“Our core business is seed cleaning,” Klaas said. “However, some coop boards of directors have explored business diversification models like rail car loading and exporting. For some of the co-ops, diversification has become key to their success.”

Klaas explained that if a grower is using seed that he grew on his own farm then the seed plant would clean it and the seed would go back on the grower’s truck to his own farm because that’s the legal process for common seed in Canada. If it’s a seed grower who has pedigreed seed, then either he would take it home and sell it to his customers or, in some cases, the association’s seed cleaning co-ops have storage bins on site and act as a distribution agent on behalf of the seed grower.

Klaas said that the association will be making some changes as a result of the passage of plant breeders’ rights (PBR) legislation earlier this year.

The amendments found in Bill C-18, An Act to Amend Certain Acts Relating to Agriculture and Agri-Food (Canadian Agricultural Growth Act), aligned PBR with the 1991 Convention of the International Union for the Protection of New Plant Varieties (UPOV). It offers opportunities for increased investment and delivery of new varieties from plant breeders operating in and outside of Canada, as well as ensuring that farmers have access to new and improved varieties developed in Canada and internationally.

“The association sought legal advice for a grower declaration stating that the seed was legally produced on the grower’s farm, and the grower intends to use the seed solely on his own property or property he has control of, and the use of the seed will not contravene Plant Breeder’s Rights, nor any other laws or contract,” Klaas said. “The new proposed use of the declaration form is designed to ensure all parties involved understand and follow the new legislation.”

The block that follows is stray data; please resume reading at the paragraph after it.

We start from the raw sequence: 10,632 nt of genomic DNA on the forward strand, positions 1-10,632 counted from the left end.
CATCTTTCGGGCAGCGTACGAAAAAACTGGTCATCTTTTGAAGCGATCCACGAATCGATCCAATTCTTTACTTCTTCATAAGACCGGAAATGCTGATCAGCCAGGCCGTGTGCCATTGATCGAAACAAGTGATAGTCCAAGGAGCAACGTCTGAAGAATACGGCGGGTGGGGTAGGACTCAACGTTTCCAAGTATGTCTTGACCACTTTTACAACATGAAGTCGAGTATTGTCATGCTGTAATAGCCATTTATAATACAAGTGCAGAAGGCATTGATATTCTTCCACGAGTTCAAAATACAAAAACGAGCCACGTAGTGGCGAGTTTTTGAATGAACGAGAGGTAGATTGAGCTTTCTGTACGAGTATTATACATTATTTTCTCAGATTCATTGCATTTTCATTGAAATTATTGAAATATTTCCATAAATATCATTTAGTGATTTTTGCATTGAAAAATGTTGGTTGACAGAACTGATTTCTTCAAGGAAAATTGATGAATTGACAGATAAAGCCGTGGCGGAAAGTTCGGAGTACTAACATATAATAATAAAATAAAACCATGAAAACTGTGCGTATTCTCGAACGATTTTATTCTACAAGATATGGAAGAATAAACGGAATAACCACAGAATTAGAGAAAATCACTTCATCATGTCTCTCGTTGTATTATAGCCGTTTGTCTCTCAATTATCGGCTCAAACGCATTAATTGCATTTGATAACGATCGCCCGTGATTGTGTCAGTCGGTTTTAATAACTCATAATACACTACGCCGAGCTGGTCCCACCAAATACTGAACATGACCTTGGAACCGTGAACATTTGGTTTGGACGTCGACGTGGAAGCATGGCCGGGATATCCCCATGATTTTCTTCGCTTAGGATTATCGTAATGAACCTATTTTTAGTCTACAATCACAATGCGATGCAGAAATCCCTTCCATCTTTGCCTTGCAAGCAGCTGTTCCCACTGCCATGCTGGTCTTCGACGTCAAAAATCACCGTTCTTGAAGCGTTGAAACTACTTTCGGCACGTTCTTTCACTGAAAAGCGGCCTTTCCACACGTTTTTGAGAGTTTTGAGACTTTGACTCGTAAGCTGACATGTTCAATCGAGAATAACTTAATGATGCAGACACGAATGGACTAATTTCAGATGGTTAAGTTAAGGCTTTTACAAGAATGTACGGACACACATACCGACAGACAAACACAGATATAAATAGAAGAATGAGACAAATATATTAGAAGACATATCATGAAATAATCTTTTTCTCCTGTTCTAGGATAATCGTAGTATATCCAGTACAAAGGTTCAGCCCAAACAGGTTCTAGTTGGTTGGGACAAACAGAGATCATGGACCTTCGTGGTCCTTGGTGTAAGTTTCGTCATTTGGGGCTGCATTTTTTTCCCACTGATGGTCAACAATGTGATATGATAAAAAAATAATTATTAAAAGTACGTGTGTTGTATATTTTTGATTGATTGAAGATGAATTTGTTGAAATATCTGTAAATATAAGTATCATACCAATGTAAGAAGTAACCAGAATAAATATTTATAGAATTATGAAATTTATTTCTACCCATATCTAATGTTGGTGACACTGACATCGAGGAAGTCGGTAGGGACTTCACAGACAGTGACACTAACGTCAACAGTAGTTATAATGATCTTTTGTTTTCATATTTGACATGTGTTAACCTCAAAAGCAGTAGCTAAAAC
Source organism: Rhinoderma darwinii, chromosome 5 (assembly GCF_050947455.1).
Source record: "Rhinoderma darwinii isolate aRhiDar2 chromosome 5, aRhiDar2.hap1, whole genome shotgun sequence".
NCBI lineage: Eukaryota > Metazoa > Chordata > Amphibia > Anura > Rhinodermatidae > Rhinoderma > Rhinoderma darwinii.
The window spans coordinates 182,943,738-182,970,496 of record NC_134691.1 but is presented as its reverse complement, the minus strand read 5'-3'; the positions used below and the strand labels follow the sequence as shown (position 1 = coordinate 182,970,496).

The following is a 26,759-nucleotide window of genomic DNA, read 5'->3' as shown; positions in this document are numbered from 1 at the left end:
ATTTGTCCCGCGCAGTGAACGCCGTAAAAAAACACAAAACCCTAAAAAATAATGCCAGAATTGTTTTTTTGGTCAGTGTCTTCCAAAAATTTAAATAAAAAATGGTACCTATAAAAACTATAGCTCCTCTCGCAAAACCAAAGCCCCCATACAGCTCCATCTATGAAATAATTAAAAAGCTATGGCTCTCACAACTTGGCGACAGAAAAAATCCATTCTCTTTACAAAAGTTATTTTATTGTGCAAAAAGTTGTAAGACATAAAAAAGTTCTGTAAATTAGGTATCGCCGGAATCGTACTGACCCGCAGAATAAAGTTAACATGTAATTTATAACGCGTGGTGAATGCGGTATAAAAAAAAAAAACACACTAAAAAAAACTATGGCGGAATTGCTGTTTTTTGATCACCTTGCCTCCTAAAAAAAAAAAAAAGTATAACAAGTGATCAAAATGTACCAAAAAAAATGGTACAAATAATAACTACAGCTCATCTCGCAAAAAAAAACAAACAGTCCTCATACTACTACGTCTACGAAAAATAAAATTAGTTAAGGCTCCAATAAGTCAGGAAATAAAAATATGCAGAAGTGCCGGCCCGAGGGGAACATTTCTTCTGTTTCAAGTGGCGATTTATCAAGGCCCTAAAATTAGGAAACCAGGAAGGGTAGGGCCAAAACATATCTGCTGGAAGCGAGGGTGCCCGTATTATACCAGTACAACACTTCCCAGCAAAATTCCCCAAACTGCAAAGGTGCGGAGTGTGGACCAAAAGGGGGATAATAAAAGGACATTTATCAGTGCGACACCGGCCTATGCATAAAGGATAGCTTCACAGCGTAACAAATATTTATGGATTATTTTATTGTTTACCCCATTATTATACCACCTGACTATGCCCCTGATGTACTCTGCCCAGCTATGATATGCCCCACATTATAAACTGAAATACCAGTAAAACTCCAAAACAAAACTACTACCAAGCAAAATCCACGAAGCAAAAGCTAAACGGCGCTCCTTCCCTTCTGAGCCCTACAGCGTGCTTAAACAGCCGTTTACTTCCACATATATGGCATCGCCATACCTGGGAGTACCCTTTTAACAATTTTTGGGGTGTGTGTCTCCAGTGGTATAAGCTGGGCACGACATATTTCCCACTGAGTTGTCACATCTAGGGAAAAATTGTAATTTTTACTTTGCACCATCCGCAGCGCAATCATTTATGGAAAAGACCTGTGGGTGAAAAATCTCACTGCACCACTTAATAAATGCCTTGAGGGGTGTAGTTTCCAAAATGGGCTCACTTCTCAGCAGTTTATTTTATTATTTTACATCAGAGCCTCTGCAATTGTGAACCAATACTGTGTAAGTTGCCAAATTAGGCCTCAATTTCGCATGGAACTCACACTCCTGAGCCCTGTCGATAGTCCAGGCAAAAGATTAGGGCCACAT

She added that grower declarations aren’t anything new in the ag business with cereal producers already signing declarations to market crops, but declarations could be new for the seed industry.

“The seed processor – or the middle man – wasn’t really implicated under the old rules,” Klaas explained. “Under the new rules, there’s specific wording saying a seed cleaner, a trucker, a retailer or anyone who helps the grower with any illegal handling of plant breeder’s rights is liable. It’s something we take very seriously. In the past, we’ve always recognized plant breeders’ rights, but with new legislation, it’s time to update our path forward as well.”

Klaas said that the goal is to have the declarations ready for each plant to use by the start of the crop year on August 1. However, each facility is run by an individual board of directors which ultimately has the power to adopt or reject the use of the declaration.

“The view of the UPOV rule is that it’s good for Canadian agriculture, therefore it’s good for the seed cleaning co-op and the members,” said Klaas, who is also an agrologist. “As with any regulation change, there’s always a little trepidation. Basically, contravening plant breeder’s rights, is stealing intellectual property. Our association’s stance is that this is federal legislation and international rules, and we are absolutely going to educate our members on how to follow the rules.”